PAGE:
Why are there so many apostrophes in scifi and fantasy names?

Illustration for article titled Why are there so many apostrophes in scifi and fantasy names?

Grammarian Mignon Fogarty takes a look at one of fiction's enduring mysteries: How did all of those apostrophes find their way into the names of aliens, distant lands, and future peoples?


Over at Grammar Girl, Fogarty looks at the influence of writers like Anne McCaffrey andRoger Zelanzy, as well as the possible impact of real-world names, such as Irish surnames and Hawai`i with its ʻokina.

She also has some advice for those who are annoyed by wanton apostrophes:

If you find an apostrophe (or two!) in character names annoying, you may appreciate this little joke: I first heard about it on the Writing Excuses podcast (audio link) in an April Fool’s episode, but it originated on a Live Journal post in Issendai’s Superhero Training Journal in which the Evil Overlady proclaims that apostrophes are to be pronounced “boing.” Therefore, it’s not pronounced F’lar, but rather “F-boing-lar.” So next time you see an annoying apostrophized name, just insert a “boing” for your own amusement.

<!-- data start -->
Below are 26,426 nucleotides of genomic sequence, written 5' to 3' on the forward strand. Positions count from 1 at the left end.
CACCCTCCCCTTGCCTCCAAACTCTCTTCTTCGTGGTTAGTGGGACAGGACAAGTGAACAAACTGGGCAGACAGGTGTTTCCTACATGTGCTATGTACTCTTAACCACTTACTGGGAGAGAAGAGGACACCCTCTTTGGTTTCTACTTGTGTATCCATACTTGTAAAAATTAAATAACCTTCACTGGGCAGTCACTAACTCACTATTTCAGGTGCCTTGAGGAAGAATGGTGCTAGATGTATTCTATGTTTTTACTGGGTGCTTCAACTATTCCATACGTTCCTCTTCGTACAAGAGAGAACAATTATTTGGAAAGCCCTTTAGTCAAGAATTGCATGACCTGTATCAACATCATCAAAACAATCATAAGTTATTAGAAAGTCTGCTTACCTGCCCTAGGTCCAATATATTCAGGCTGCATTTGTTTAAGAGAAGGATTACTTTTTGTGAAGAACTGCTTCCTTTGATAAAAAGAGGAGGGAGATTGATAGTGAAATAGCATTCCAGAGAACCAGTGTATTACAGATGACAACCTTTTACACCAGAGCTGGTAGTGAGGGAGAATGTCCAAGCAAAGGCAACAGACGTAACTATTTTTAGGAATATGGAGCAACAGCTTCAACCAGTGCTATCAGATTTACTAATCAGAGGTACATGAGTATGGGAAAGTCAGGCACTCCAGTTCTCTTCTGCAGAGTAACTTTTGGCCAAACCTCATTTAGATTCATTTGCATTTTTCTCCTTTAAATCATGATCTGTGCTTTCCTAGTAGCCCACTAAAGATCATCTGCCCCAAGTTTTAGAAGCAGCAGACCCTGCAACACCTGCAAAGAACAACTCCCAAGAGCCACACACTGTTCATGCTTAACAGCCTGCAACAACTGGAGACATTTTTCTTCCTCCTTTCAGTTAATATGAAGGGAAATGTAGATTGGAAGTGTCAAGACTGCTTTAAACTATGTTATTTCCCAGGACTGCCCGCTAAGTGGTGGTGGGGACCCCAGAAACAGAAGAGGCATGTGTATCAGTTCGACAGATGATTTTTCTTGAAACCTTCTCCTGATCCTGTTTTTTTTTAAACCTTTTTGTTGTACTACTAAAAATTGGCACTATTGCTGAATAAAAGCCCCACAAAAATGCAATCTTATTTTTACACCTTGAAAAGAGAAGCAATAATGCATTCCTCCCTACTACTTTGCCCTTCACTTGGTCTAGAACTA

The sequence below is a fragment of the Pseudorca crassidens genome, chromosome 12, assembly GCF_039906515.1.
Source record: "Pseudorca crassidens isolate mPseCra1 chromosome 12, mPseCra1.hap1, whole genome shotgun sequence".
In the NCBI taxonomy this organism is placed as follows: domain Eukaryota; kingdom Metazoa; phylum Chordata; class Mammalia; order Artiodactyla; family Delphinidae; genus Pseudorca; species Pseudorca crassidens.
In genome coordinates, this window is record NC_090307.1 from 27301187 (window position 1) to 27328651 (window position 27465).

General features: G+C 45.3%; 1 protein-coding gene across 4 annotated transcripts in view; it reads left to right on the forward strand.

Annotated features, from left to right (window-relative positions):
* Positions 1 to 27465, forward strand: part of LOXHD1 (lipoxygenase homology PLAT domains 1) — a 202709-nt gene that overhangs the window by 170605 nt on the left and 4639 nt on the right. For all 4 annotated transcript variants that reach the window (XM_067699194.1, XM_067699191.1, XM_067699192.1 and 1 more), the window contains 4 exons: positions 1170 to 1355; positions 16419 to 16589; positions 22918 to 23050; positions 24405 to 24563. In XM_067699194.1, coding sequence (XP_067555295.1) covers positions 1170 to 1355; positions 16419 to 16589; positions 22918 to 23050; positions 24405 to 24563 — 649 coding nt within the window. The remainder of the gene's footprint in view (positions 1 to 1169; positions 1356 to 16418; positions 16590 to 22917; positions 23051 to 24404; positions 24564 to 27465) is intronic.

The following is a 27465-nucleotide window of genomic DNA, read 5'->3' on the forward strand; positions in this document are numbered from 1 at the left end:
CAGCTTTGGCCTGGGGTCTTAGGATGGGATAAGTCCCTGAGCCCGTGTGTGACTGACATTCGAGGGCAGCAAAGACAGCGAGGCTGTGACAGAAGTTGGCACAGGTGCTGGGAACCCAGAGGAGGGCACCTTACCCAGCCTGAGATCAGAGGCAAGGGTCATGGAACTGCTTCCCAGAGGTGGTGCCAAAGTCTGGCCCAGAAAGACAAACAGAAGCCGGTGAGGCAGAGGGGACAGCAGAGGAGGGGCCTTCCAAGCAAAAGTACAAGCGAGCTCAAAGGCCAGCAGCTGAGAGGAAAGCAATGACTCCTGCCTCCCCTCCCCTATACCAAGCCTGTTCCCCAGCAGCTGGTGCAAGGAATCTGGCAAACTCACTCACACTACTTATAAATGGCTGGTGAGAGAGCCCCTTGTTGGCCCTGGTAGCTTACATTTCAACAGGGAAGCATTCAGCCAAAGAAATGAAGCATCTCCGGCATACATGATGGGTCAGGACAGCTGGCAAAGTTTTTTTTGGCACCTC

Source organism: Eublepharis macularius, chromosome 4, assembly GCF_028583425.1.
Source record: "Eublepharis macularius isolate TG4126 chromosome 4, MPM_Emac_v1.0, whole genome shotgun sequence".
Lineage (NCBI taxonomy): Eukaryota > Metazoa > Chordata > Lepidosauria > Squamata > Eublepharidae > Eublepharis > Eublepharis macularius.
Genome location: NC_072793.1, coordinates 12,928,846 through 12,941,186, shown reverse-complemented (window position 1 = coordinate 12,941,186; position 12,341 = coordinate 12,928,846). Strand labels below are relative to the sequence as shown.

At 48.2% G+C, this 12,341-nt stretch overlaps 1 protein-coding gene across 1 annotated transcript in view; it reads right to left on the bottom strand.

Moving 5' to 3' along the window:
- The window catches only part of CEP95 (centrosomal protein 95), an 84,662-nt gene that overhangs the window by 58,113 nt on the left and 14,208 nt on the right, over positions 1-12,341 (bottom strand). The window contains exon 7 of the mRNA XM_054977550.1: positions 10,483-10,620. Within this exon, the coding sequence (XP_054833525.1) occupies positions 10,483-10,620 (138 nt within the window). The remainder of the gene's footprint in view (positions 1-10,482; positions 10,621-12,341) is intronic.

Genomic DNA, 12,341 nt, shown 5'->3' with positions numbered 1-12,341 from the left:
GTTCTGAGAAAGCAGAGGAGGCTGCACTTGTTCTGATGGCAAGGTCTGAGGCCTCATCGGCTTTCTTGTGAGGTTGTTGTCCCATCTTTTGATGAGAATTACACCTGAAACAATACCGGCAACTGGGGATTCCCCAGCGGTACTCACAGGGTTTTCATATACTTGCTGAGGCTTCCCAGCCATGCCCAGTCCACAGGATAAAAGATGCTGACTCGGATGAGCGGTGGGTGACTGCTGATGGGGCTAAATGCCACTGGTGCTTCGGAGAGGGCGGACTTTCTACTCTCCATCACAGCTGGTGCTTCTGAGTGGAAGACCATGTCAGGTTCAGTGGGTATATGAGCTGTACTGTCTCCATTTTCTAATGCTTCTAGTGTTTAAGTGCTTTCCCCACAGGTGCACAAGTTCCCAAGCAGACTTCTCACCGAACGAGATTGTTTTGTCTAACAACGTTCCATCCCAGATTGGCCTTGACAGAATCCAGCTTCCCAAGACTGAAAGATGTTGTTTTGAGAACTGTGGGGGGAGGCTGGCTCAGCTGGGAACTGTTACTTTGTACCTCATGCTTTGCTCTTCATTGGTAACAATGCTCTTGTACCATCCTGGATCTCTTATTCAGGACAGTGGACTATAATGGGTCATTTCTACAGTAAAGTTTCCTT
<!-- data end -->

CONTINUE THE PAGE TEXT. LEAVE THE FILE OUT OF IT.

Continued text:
She does note that she neglected to include the role of H.P. Lovecraft on apostrophes in names, so until I hear otherwise, I'm blaming the Great Old Ones.

Apostrophes in Science Fiction and Fantasy Names [Quick and Dirty Tips]


Among the conlanging (language invention) community, unnecessary apostrophes are a common newbie mistake. I often suggest that apostrophes should only be used to represent a glottal stop (the momentary closure of the glottis, as between the two syllables of "Uh-oh"), which is a common use in real romanizations.

There are other legitimate uses, but often they're unnecessary (we really, just really don't need apostrophes to mark contractions and clitics), or can usually avoided (Chinese pinyin romanization occassionally uses them to disambiguate words that could be syllabified differently, like Xi'an (two syllables) vs xian (one syllable), but there are ways to avoid those ambiguities).

Anyway, it's not that all apostrophes in sci-fi and fantasy names/words are bad, just the ones that have no purpose other than "flavor" or "alienness".